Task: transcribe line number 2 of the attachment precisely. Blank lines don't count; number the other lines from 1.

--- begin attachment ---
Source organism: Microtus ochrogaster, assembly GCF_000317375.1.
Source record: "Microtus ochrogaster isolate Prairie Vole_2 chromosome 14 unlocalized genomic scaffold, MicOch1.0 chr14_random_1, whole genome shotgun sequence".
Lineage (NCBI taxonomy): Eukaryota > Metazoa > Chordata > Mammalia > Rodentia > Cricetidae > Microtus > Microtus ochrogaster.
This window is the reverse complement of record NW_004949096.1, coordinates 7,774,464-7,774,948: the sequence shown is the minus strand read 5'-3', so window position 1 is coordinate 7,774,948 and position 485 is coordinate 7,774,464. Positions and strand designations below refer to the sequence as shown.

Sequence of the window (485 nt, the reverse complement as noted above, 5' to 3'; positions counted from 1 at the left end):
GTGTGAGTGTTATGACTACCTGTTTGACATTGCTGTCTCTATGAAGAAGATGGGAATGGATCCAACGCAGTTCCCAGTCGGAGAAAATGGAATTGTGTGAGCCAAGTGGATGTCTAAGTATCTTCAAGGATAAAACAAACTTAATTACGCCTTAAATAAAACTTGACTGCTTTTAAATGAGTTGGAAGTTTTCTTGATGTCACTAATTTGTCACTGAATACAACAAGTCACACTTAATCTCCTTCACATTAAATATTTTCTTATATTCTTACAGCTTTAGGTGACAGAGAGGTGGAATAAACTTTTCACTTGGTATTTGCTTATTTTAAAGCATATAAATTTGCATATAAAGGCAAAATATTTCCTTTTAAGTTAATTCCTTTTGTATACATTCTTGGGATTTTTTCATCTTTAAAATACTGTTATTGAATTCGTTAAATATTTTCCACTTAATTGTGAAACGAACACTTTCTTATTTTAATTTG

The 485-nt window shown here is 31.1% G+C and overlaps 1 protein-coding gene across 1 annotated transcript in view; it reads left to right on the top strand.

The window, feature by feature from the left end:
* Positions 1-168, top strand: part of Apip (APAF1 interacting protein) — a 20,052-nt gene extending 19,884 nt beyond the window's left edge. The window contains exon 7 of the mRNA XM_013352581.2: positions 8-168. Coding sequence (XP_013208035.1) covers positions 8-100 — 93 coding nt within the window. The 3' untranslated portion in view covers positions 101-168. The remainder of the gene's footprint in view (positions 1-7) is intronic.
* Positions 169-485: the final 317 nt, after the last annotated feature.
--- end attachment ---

Source record: "Microtus ochrogaster isolate Prairie Vole_2 chromosome 14 unlocalized genomic scaffold, MicOch1.0 chr14_random_1, whole genome shotgun sequence".